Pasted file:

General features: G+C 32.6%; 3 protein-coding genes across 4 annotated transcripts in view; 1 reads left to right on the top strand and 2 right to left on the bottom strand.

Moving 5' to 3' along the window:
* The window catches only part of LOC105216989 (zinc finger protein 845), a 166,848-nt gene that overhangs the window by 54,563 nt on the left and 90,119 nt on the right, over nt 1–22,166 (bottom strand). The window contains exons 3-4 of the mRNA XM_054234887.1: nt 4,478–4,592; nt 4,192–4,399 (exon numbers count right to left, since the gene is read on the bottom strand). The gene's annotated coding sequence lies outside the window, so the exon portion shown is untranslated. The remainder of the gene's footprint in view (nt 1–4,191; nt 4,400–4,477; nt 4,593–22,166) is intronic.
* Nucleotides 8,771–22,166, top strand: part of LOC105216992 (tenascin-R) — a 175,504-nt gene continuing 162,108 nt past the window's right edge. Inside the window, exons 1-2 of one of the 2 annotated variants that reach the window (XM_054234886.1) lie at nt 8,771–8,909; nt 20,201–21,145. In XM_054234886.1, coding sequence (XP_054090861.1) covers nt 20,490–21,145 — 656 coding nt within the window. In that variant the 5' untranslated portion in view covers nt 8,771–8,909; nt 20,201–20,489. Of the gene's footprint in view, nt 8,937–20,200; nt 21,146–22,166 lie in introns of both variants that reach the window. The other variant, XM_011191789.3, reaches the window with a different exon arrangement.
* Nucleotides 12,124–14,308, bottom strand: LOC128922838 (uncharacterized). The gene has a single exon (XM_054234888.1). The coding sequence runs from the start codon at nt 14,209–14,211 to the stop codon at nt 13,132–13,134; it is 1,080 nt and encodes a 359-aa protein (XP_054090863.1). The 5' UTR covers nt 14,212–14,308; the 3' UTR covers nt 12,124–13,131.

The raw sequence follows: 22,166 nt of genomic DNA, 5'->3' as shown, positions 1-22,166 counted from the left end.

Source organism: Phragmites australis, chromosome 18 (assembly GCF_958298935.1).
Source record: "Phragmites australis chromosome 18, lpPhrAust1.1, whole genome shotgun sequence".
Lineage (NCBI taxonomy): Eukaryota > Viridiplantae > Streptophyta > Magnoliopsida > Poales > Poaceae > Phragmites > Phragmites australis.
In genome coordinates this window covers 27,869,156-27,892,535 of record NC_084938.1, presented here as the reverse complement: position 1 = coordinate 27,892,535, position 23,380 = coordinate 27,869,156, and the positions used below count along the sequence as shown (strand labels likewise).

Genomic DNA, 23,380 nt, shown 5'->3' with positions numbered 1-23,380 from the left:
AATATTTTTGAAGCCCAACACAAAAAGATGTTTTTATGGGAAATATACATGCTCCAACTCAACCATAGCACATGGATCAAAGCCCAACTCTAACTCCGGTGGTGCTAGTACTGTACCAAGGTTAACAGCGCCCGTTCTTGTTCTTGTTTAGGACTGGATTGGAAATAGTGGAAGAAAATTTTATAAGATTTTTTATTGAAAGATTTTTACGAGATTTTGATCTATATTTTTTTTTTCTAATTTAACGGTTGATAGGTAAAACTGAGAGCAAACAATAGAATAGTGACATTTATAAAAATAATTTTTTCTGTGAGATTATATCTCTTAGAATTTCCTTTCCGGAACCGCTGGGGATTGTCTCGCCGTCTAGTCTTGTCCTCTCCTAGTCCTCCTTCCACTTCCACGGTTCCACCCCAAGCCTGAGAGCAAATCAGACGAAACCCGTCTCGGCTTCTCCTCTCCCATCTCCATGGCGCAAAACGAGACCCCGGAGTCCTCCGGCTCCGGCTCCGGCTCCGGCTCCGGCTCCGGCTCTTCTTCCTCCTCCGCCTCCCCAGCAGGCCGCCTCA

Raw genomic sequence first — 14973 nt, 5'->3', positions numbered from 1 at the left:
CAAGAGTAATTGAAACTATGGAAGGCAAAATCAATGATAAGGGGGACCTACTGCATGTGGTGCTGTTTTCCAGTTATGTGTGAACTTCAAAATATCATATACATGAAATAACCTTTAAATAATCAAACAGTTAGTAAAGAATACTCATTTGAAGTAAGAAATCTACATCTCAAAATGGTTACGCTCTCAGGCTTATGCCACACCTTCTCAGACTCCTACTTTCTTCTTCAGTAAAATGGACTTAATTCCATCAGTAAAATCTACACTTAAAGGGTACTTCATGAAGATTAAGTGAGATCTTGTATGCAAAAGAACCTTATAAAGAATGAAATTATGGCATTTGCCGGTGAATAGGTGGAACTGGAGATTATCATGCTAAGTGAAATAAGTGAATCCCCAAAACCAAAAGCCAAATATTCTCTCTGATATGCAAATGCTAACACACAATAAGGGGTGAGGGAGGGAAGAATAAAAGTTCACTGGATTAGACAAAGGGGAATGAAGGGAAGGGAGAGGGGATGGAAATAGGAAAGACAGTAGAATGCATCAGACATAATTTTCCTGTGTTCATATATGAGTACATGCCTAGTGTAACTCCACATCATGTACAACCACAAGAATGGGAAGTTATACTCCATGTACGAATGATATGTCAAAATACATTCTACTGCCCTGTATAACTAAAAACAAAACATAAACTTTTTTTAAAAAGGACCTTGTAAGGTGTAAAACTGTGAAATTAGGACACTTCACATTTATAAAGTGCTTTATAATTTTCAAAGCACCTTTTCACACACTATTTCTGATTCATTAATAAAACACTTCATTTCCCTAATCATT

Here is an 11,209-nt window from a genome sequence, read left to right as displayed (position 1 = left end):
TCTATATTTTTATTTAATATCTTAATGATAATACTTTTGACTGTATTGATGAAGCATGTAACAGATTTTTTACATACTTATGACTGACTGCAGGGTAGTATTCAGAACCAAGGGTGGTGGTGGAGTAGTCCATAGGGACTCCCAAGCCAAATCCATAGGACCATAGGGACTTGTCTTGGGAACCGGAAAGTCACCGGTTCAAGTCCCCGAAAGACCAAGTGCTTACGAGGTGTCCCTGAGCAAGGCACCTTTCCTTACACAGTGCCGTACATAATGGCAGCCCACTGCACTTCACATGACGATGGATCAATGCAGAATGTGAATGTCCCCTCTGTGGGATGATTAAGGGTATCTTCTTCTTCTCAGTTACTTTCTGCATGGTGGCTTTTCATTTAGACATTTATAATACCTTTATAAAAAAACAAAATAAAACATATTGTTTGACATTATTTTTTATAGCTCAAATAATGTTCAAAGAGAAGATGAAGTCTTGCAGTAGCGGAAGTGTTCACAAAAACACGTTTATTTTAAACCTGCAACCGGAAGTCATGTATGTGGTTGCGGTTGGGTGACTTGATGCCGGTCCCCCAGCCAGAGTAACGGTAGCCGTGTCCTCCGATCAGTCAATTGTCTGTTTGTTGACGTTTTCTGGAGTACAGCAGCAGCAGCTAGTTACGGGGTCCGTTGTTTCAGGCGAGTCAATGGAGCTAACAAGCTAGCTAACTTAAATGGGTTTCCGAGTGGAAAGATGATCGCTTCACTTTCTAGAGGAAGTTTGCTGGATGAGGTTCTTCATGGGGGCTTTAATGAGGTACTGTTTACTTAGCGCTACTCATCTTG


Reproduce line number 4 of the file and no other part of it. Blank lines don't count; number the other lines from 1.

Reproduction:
* Nucleotides 8,771–22,166, top strand: part of LOC105216992 (tenascin-R) — a 175,504-nt gene continuing 162,108 nt past the window's right edge. Inside the window, exons 1-2 of one of the 2 annotated variants that reach the window (XM_054234886.1) lie at nt 8,771–8,909; nt 20,201–21,145. In XM_054234886.1, coding sequence (XP_054090861.1) covers nt 20,490–21,145 — 656 coding nt within the window. In that variant the 5' untranslated portion in view covers nt 8,771–8,909; nt 20,201–20,489. Of the gene's footprint in view, nt 8,937–20,200; nt 21,146–22,166 lie in introns of both variants that reach the window. The other variant, XM_011191789.3, reaches the window with a different exon arrangement.